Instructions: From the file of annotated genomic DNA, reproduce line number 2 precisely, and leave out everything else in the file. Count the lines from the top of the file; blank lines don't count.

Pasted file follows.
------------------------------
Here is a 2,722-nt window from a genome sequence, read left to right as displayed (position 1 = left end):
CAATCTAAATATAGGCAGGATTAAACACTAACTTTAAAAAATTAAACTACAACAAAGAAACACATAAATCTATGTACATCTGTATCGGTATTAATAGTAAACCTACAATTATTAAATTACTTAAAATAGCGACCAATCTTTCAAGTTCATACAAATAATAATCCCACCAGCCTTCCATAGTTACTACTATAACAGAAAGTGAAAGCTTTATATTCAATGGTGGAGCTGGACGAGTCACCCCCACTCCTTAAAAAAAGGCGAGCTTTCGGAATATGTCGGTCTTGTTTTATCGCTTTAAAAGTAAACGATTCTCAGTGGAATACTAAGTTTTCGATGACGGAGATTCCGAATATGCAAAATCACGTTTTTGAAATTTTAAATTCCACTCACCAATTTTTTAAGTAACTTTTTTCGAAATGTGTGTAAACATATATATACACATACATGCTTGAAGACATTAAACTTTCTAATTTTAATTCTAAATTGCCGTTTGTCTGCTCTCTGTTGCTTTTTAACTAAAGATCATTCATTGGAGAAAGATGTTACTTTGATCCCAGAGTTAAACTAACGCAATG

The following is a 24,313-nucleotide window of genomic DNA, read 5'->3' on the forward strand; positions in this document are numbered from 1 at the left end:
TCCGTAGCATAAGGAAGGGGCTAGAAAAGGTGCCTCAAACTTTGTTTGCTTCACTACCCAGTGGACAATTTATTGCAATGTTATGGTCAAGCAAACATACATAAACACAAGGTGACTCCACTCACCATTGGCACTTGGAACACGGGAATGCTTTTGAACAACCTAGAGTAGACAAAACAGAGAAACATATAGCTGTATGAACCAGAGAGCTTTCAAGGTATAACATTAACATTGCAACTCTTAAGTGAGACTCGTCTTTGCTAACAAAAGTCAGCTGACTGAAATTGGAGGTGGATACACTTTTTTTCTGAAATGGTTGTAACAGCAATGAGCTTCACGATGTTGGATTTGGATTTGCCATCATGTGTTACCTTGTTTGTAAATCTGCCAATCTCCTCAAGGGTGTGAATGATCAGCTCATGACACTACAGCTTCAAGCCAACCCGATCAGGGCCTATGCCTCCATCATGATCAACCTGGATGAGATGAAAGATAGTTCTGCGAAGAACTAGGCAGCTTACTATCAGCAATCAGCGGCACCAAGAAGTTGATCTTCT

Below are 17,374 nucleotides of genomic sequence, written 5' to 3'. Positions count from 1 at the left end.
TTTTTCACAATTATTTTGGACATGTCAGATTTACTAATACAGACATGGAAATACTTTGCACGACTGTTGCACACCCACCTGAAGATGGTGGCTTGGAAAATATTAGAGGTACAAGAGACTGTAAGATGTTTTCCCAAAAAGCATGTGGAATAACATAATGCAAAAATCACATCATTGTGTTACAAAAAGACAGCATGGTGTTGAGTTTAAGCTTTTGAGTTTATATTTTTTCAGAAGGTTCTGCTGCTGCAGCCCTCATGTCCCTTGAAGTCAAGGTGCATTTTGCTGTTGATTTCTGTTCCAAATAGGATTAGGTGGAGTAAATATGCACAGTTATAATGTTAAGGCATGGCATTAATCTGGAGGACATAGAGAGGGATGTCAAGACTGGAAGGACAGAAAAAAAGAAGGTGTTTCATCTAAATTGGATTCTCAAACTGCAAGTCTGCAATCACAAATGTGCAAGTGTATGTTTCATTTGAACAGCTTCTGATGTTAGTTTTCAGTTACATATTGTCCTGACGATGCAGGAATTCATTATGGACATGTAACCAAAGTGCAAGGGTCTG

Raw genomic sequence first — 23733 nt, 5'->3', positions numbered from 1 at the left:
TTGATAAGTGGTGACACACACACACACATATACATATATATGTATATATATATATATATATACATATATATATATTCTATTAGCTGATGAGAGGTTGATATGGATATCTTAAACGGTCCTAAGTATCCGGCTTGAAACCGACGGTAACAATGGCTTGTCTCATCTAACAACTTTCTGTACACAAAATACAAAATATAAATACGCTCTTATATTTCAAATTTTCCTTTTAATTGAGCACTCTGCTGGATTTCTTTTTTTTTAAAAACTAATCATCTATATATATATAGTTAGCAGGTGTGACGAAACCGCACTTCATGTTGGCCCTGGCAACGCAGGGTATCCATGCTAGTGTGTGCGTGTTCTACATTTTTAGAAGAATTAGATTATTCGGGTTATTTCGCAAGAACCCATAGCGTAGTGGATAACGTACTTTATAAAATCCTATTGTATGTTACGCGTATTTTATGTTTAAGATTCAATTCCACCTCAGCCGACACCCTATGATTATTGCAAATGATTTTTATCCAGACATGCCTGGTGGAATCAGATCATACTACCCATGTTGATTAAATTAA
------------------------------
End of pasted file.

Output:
CAATCTAAATATAGGCAGGATTAAACACTAACTTTAAAAAATTAAACTACAACAAAGAAACACATAAATCTATGTACATCTGTATCGGTATTAATAGTAAACCTACAATTATTAAATTACTTAAAATAGCGACCAATCTTTCAAGTTCATACAAATAATAATCCCACCAGCCTTCCATAGTTACTACTATAACAGAAAGTGAAAGCTTTATATTCAATGGTGGAGCTGGACGAGTCACCCCCACTCCTTAAAAAAAGGCGAGCTTTCGGAATATGTCGGTCTTGTTTTATCGCTTTAAAAGTAAACGATTCTCAGTGGAATACTAAGTTTTCGATGACGGAGATTCCGAATATGCAAAATCACGTTTTTGAAATTTTAAATTCCACTCACCAATTTTTTAAGTAACTTTTTTCGAAATGTGTGTAAACATATATATACACATACATGCTTGAAGACATTAAACTTTCTAATTTTAATTCTAAATTGCCGTTTGTCTGCTCTCTGTTGCTTTTTAACTAAAGATCATTCATTGGAGAAAGATGTTACTTTGATCCCAGAGTTAAACTAACGCAATG